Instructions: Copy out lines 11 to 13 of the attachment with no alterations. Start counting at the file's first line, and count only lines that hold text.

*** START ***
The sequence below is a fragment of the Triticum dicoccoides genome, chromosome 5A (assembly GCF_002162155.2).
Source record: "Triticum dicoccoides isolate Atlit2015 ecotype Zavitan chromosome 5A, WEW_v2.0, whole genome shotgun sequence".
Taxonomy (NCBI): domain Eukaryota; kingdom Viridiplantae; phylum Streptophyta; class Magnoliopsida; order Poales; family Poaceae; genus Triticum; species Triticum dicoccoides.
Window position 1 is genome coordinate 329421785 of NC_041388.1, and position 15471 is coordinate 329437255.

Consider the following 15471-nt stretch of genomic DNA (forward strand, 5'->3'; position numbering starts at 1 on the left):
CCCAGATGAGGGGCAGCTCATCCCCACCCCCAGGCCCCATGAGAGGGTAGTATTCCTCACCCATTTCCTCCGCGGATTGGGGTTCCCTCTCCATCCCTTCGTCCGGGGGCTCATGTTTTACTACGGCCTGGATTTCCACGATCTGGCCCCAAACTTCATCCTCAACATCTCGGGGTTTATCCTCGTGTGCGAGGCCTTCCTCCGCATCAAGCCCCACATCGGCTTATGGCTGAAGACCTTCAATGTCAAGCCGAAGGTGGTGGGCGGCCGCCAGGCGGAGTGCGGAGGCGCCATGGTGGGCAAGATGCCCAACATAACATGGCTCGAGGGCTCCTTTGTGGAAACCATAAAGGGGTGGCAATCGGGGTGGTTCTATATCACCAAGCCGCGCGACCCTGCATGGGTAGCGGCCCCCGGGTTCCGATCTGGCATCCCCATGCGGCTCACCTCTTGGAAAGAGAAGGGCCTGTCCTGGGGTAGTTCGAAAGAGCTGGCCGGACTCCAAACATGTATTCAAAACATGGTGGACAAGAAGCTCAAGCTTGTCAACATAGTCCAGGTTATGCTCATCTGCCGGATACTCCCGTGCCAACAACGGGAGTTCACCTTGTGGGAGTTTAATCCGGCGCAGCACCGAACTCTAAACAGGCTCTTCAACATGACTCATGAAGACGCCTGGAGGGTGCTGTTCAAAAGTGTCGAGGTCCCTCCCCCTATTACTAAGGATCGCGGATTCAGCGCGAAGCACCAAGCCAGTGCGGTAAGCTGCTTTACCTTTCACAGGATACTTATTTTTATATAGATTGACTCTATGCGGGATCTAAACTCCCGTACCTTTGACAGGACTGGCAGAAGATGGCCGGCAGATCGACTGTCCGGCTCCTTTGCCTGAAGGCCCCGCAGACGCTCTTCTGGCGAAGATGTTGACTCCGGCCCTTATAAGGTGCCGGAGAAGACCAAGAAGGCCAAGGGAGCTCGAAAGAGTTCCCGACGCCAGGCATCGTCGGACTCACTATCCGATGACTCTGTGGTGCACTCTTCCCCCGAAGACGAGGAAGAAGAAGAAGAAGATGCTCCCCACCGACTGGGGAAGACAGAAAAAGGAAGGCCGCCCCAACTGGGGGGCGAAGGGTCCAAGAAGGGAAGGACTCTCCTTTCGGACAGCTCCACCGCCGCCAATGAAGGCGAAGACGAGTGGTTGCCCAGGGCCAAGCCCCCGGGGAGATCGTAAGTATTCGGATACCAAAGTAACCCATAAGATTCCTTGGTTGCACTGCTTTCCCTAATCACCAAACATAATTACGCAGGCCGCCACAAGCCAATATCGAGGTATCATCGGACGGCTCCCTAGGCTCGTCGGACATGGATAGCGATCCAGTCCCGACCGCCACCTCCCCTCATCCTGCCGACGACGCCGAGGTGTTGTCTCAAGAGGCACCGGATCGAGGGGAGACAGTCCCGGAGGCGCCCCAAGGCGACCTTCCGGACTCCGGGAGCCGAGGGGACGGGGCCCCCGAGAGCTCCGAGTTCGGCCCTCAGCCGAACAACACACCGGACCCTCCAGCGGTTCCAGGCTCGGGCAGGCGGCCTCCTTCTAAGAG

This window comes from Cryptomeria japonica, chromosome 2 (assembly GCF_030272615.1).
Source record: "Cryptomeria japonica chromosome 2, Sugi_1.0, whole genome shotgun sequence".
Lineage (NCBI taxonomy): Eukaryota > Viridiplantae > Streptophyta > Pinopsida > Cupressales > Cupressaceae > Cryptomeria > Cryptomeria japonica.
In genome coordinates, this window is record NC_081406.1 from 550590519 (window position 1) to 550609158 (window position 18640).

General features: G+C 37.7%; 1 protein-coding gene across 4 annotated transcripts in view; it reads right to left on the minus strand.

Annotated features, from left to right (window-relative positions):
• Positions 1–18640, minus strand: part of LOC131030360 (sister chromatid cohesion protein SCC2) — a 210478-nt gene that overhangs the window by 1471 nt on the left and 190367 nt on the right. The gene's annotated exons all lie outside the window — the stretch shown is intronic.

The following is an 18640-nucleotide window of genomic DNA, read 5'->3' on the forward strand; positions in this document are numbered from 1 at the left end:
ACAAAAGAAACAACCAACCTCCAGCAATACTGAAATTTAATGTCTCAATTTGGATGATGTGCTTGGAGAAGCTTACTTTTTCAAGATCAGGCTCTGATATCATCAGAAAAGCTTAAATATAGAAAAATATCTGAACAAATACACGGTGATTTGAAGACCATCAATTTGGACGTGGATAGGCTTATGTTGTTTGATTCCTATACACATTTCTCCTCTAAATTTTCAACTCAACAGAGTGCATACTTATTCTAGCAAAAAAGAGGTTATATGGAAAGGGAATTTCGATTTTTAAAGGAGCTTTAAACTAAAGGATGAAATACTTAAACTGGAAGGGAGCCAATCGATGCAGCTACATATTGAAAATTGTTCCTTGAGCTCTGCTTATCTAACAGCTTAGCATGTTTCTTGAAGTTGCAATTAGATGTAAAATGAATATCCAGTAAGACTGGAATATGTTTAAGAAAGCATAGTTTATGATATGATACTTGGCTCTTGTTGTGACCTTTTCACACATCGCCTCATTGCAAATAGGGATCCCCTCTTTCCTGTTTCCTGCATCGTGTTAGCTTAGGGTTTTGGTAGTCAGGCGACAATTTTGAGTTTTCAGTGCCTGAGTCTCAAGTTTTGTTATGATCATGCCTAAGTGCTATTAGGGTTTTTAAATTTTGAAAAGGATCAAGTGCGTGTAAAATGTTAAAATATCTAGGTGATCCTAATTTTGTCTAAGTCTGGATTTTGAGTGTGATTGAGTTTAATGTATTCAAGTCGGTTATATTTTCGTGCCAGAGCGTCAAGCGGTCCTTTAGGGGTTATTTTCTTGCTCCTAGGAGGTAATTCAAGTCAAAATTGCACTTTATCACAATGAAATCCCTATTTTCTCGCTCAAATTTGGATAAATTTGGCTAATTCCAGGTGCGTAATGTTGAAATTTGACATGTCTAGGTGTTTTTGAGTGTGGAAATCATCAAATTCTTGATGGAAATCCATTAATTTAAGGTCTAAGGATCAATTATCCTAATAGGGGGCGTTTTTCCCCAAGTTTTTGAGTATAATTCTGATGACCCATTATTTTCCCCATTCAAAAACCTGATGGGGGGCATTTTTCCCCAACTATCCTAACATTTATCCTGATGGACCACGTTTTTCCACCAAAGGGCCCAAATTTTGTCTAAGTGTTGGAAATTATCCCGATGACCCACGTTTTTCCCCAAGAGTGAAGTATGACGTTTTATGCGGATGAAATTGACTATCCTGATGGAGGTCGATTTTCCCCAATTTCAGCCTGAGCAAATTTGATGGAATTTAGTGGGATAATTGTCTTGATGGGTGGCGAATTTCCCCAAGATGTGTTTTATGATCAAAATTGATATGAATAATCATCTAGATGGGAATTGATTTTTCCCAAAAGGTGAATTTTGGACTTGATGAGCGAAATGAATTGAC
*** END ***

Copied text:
General features: G+C 37.7%; 1 protein-coding gene across 4 annotated transcripts in view; it reads right to left on the minus strand.

Annotated features, from left to right (window-relative positions):
• Positions 1–18640, minus strand: part of LOC131030360 (sister chromatid cohesion protein SCC2) — a 210478-nt gene that overhangs the window by 1471 nt on the left and 190367 nt on the right. The gene's annotated exons all lie outside the window — the stretch shown is intronic.